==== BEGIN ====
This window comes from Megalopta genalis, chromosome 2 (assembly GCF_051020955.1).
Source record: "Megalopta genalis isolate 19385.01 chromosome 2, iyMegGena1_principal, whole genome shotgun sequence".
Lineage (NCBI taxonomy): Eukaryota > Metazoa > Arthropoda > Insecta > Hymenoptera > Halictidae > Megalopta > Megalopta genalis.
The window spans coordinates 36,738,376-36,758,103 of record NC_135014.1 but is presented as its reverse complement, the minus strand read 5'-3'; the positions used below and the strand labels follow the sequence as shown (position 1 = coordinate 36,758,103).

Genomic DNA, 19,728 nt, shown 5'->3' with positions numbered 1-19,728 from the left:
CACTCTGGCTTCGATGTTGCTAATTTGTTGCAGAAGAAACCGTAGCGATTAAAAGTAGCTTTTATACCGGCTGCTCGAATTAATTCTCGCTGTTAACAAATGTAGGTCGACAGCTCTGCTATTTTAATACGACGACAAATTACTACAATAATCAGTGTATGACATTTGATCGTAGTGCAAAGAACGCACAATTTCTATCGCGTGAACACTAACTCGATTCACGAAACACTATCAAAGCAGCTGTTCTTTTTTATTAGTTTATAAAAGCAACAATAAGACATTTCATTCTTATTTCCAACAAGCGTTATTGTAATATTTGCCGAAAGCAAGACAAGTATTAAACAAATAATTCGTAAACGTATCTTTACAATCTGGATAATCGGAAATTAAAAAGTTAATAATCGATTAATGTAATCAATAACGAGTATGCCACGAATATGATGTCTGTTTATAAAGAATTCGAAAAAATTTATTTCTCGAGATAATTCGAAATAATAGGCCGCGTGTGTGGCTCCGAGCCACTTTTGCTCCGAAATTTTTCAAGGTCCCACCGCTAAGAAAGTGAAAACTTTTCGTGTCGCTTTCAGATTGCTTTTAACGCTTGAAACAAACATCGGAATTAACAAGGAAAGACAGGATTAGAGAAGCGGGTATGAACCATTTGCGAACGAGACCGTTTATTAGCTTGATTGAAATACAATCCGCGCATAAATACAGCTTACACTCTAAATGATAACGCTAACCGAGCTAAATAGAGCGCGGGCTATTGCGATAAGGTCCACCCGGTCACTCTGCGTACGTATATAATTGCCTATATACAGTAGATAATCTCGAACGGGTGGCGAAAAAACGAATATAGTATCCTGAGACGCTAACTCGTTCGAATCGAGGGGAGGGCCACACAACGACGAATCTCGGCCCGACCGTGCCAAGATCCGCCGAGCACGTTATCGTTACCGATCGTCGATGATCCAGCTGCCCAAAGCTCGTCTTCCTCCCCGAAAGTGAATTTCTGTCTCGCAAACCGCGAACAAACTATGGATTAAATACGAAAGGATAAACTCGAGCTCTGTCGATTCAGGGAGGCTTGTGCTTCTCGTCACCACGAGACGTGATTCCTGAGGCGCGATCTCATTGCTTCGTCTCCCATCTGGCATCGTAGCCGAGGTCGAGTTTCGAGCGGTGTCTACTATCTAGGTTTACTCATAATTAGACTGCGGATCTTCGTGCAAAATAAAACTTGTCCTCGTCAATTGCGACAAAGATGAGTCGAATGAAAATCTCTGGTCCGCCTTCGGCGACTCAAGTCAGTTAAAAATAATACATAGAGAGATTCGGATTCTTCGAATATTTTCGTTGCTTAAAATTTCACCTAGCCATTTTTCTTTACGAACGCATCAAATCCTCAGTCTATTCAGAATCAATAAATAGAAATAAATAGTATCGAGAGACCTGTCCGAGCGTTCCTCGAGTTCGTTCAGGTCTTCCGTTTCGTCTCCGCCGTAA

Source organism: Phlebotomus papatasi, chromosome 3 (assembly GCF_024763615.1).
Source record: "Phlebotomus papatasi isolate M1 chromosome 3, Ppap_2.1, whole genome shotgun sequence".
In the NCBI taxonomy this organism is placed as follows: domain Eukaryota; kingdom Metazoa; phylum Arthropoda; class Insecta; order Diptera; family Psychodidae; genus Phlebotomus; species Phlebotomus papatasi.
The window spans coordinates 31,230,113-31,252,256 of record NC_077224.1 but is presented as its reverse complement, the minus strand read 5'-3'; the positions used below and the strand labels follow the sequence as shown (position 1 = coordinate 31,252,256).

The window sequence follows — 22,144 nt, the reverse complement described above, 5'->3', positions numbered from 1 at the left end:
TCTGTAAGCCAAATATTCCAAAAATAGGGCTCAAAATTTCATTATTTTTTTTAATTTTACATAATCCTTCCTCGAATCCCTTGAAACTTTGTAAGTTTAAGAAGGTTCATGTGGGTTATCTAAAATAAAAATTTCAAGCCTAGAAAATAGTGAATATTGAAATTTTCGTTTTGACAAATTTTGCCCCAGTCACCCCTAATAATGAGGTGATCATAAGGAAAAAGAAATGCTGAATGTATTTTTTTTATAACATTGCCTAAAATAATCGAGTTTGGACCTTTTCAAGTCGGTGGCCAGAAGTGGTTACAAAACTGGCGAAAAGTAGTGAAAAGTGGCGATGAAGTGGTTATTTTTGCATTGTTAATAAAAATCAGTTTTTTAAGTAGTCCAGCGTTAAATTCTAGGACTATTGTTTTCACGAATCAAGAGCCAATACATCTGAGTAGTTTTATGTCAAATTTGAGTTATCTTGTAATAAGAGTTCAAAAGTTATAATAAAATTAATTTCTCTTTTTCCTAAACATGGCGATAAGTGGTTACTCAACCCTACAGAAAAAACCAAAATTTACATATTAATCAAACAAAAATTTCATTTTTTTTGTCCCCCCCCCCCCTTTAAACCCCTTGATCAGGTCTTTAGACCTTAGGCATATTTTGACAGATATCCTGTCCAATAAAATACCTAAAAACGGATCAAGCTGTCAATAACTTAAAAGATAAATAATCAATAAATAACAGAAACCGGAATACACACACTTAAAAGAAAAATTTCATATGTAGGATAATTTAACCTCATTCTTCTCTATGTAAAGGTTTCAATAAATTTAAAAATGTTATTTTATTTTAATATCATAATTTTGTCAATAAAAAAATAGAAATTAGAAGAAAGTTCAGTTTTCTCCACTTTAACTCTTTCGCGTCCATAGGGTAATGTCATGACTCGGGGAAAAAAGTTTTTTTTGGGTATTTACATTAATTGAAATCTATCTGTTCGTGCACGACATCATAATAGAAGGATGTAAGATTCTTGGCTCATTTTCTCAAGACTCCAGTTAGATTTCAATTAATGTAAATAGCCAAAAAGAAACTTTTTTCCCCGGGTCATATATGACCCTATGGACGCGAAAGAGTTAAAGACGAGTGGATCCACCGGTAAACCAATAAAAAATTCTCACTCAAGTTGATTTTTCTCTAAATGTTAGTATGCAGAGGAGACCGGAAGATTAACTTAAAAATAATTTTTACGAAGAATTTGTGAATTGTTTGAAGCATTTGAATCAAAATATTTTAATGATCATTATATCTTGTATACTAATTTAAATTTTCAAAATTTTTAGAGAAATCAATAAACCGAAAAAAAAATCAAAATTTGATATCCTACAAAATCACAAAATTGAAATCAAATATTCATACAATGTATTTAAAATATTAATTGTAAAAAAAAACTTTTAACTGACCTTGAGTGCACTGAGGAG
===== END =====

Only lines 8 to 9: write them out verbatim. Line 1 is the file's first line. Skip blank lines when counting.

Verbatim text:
Source record: "Phlebotomus papatasi isolate M1 chromosome 3, Ppap_2.1, whole genome shotgun sequence".
In the NCBI taxonomy this organism is placed as follows: domain Eukaryota; kingdom Metazoa; phylum Arthropoda; class Insecta; order Diptera; family Psychodidae; genus Phlebotomus; species Phlebotomus papatasi.